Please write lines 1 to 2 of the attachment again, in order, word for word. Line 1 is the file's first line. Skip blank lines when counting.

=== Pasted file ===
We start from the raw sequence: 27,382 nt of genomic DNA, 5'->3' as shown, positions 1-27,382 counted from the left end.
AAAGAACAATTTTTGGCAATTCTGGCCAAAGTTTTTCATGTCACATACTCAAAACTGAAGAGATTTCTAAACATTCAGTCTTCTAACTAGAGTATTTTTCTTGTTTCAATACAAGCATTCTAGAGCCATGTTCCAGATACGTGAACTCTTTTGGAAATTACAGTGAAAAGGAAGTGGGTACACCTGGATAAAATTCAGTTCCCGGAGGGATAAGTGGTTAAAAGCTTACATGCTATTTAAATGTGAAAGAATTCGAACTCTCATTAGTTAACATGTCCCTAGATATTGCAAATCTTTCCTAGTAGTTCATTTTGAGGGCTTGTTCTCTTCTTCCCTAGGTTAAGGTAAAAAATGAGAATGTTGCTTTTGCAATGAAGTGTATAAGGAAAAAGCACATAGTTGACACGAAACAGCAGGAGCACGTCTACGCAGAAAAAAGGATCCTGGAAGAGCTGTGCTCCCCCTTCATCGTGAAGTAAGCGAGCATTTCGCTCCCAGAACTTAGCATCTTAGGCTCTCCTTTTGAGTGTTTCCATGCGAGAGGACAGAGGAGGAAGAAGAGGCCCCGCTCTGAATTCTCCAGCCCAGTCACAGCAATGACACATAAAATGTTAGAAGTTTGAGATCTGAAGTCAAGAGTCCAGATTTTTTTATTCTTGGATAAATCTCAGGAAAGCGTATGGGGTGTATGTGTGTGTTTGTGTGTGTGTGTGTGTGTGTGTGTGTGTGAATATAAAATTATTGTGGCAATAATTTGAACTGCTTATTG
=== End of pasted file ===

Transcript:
We start from the raw sequence: 27,382 nt of genomic DNA, 5'->3' as shown, positions 1-27,382 counted from the left end.
AAAGAACAATTTTTGGCAATTCTGGCCAAAGTTTTTCATGTCACATACTCAAAACTGAAGAGATTTCTAAACATTCAGTCTTCTAACTAGAGTATTTTTCTTGTTTCAATACAAGCATTCTAGAGCCATGTTCCAGATACGTGAACTCTTTTGGAAATTACAGTGAAAAGGAAGTGGGTACACCTGGATAAAATTCAGTTCCCGGAGGGATAAGTGGTTAAAAGCTTACATGCTATTTAAATGTGAAAGAATTCGAACTCTCATTAGTTAACATGTCCCTAGATATTGCAAATCTTTCCTAGTAGTTCATTTTGAGGGCTTGTTCTCTTCTTCCCTAGGTTAAGGTAAAAAATGAGAATGTTGCTTTTGCAATGAAGTGTATAAGGAAAAAGCACATAGTTGACACGAAACAGCAGGAGCACGTCTACGCAGAAAAAAGGATCCTGGAAGAGCTGTGCTCCCCCTTCATCGTGAAGTAAGCGAGCATTTCGCTCCCAGAACTTAGCATCTTAGGCTCTCCTTTTGAGTGTTTCCATGCGAGAGGACAGAGGAGGAAGAAGAGGCCCCGCTCTGAATTCTCCAGCCCAGTCACAGCAATGACACATAAAATGTTAGAAGTTTGAGATCTGAAGTCAAGAGTCCAGATTTTTTTATTCTTGGATAAATCTCAGGAAAGCGTATGGGGTGTATGTGTGTGTTTGTGTGTGTGTGTGTGTGTGTGTGTGTGTGAATATAAAATTATTGTGGCAATAATTTGAACTGCTTATTG